b. At least one month of dysfunctional behavior changes associated with the attacks (for example, avoiding new expiriences). i. Joe began to remain in his home, avoiding trips to the store for fear of an another panic attack. At times, he did leave his home with the componay of his wife, however his symptoms only lessened rather than disappeared. Assessment Questions (6 @ 5 points each):#1: In the case of “Joe,” what event precipitated his panic attack?“With a panic attack, there is no external triggering event” (Gorenstrin & Comer, 2015, p. 8). In Joe’s case, he was sitting on an airplane while he panicked, he awoke in the middle of the night and had then had an attack, and then finally had attacks if he left his home to go to the store or for a walk. But none of these things have anything in common and do not suggest causality.  #2: Why is Joe’s case different from most panic attacks?Joe’s case is different in that panic disorder usually begins between late adolescence and the mid-30’s. #4: Why do individuals first suspect a general medical condition?People first suspect a medical condition when they have a panic attack because they experience many physical symptoms like a racing heartbeat, dizziness, becoming short of breath, choking sensations, perspiration, and trembling among other physical symptoms. In Joe’s case, his wife thought he was having a heart attack.  #5: Why was Dr. Geller convinced that panic disorders are “best explained by a combination of biological and cognitive factors?”Dr. Geller believes that panic disorder is caused by biological factors as well as cognitive factors because a panic attack brings about responses in which a person reacts both physiologically and cognitively. They may experience physical symptoms like discomfort in the chest, dizziness, perspiration, and increased heart rate. Some of these symptoms are types of physiological arousal that mirror the fight or flight response however, a person suffering a panic attack is not reacting to real danger, yet the body continues to behave that way anyway. From the physiological aspects of panic attacks come the cognitive factors. The person who is having an attack percievces these physical symptoms to be of real danger and begins to interpret them as such, thus producing more physical symptoms and possibly even more dread or fear.    #7: How did Joe’s avoidance of going outside alone contribute to his panic disorder?Joe had a panic attack while walking outside to go to the store one day. That panic attack drove him home. In order to prevent having another attack while on the street, Joe avoided leaving the home. Behaviorally speaking, Joe stopped doing X so that Y would not occur again. This concept is known as negative reinforment where a behavior is strengthened by avoiding a negitve outcome. Joe’s avoidance behavior was reinforced because he no longer panicked while walking to the store. But, in doing this anxiety about being outside can develop. This sort of anticipatory anxiety increases the likelihood of another panic attack whether outside or not. #8: What was the outcome for Joe?Joe receieved several thereapy sessions with a psychologist who administered CBT and psychoeducation. Other techniques such as exposure tretments and relaxation training were employed as well. For example, Joe practiced muscle relaxation and breathing control. Eventually he was asked to practice these techniques while engaging in activities that preceded previous panic attacks. Over time, his symptoms progressively lessened until he was not having any symptoms or attacks which led him to a state of body and mind control, once again. Bible Application Question (10 points, 50 word minimum): Discuss this case and disorder from a biblical perspective using at least 1 Scripture reference (direct quotes do not count towards length requirement).Which comes first? The thoughts or the behavior? According to the case study, Joe had a happy childhood, yet his family did suffer financial problems and Joe had unresolved issues regarding his resulting lack of education. Joe was also a Soldier and an infantryman at that, which implies that he may have saw some combat action and could very well have some lingering psychological issues there. All of these life factors could have contributed to maladaptive thinking which may have produced neuronal changes in the brain over time. This fits with the documented normal age range for the onset of panic disorder. As cited in Comer (2016), research by Henn (2013) and Bremner and Charney (2010) state that the brain circuit and nuerotransmitters thought to be involved with panic attacks may not function appropriately. One thought toward causality is heredity. Personally, I wonder if maladaptive thoughts have a larger role than the text suggests. Biblically, thoughts and emotion play a huge role in determining health. Thoughts govern behavior. What can be seen is the most salient component of behavior however, physiology (to include psychophysiology) is behavior as well. Thoughts are crucial to maintaining psychological health. For example, a panic attack leads to fear and other maladaptive thoughts. The Bible may not address panic attacks by name, but it does describe one in Psalm 55:4–8 (NIV) “my heart is in anguish within me; the terrors of death have fallen on me. Fear and trembling have beset me; horror has overwhelmed me. I said, ‘Oh, that I had the wings of a dove! I would fly away and be at rest. I would flee far away and stay in the desert’”. Fear is the overruling emotion during a panic attack, but it can be the overruling emotion throughout a person’s daily life as well. All this negativity presents further complications in the mind and body. Matthew 6:33 reminds us to seek God and His kingdom first. Phillipians 4:19 says that God will meet all our needs. Matthew 10:28 pleads with us to be rid of fear of such temporal matters and to fear the Lord instead. God reminds us over and over that fear has no room in the heart of a child of God. When that child insists on focusing on these cognitive distortions, his spiritual and psychological health diminish and this is where we see problems like panic disorders. Thoughts should be focused on God, His promises (in this case), and who we are in Christ. 1 John 4:18 tells us that “there is no fear in love. But perfect love drives out fear”. With a focus on Christ, panic attacks have no place in the life of a believer.   ReferencesComer, R. J. (2016).Fundamentals of abnormal psychology. New York: Worth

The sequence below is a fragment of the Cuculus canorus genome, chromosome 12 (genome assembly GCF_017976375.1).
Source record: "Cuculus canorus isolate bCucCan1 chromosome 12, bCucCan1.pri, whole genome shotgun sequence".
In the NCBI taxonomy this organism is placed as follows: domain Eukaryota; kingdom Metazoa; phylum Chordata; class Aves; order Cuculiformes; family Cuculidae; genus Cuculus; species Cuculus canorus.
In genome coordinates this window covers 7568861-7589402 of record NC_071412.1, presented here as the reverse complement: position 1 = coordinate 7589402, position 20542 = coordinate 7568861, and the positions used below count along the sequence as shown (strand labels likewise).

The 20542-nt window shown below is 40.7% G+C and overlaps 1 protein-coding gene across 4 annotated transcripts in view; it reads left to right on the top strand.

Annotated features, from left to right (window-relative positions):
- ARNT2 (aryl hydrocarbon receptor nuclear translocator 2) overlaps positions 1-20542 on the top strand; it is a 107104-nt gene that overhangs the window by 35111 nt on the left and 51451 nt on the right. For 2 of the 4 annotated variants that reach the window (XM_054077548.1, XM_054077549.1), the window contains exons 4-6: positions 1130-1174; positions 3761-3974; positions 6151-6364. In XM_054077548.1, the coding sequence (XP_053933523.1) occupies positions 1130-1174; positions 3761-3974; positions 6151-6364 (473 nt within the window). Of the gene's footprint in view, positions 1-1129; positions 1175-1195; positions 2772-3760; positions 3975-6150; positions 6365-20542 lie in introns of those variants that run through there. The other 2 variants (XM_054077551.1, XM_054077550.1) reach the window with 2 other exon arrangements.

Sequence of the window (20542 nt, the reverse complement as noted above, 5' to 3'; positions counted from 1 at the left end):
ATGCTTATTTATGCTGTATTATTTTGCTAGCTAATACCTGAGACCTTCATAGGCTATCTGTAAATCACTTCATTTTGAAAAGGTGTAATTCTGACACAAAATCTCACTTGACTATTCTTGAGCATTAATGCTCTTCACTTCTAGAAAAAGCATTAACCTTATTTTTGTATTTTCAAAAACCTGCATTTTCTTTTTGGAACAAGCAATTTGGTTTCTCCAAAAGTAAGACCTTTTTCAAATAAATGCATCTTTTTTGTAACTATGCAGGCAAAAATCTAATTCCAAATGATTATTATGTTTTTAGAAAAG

/Macmillan Learning.  Gorenstein, E. E., & Comer, R. J. (2015).Case studies in abnormal psychology. New  York, NY: Worth , a Macmillan Higher EducationCompany.